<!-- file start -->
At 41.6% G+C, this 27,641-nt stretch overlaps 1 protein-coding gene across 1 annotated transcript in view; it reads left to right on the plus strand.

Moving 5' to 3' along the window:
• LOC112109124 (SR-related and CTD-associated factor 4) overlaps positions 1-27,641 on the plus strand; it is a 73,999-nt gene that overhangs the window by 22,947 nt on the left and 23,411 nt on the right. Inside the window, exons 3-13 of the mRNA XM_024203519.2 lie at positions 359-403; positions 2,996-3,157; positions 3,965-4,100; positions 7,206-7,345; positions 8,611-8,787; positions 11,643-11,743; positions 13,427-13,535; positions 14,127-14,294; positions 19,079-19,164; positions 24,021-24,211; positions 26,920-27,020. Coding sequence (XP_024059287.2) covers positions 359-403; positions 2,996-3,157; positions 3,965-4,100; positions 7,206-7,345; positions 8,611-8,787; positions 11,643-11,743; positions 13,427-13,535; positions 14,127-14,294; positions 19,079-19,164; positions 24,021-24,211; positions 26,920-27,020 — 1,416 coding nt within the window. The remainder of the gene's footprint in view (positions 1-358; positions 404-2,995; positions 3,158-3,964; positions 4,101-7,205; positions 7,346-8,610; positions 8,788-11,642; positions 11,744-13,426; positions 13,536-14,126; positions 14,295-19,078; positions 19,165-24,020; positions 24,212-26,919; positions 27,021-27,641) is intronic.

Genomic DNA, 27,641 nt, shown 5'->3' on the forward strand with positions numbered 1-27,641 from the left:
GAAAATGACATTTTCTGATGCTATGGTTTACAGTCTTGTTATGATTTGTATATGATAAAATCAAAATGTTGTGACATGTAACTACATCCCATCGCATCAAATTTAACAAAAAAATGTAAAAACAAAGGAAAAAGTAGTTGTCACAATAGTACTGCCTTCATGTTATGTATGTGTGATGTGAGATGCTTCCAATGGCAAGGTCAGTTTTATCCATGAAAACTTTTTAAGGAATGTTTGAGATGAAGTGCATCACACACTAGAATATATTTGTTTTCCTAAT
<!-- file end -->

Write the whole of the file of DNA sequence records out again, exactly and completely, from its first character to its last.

At 41.6% G+C, this 27,641-nt stretch overlaps 1 protein-coding gene across 1 annotated transcript in view; it reads left to right on the plus strand.

Moving 5' to 3' along the window:
• LOC112109124 (SR-related and CTD-associated factor 4) overlaps positions 1-27,641 on the plus strand; it is a 73,999-nt gene that overhangs the window by 22,947 nt on the left and 23,411 nt on the right. Inside the window, exons 3-13 of the mRNA XM_024203519.2 lie at positions 359-403; positions 2,996-3,157; positions 3,965-4,100; positions 7,206-7,345; positions 8,611-8,787; positions 11,643-11,743; positions 13,427-13,535; positions 14,127-14,294; positions 19,079-19,164; positions 24,021-24,211; positions 26,920-27,020. Coding sequence (XP_024059287.2) covers positions 359-403; positions 2,996-3,157; positions 3,965-4,100; positions 7,206-7,345; positions 8,611-8,787; positions 11,643-11,743; positions 13,427-13,535; positions 14,127-14,294; positions 19,079-19,164; positions 24,021-24,211; positions 26,920-27,020 — 1,416 coding nt within the window. The remainder of the gene's footprint in view (positions 1-358; positions 404-2,995; positions 3,158-3,964; positions 4,101-7,205; positions 7,346-8,610; positions 8,788-11,642; positions 11,744-13,426; positions 13,536-14,126; positions 14,295-19,078; positions 19,165-24,020; positions 24,212-26,919; positions 27,021-27,641) is intronic.

Genomic DNA, 27,641 nt, shown 5'->3' on the forward strand with positions numbered 1-27,641 from the left:
GAAAATGACATTTTCTGATGCTATGGTTTACAGTCTTGTTATGATTTGTATATGATAAAATCAAAATGTTGTGACATGTAACTACATCCCATCGCATCAAATTTAACAAAAAAATGTAAAAACAAAGGAAAAAGTAGTTGTCACAATAGTACTGCCTTCATGTTATGTATGTGTGATGTGAGATGCTTCCAATGGCAAGGTCAGTTTTATCCATGAAAACTTTTTAAGGAATGTTTGAGATGAAGTGCATCACACACTAGAATATATTTGTTTTCCTAAT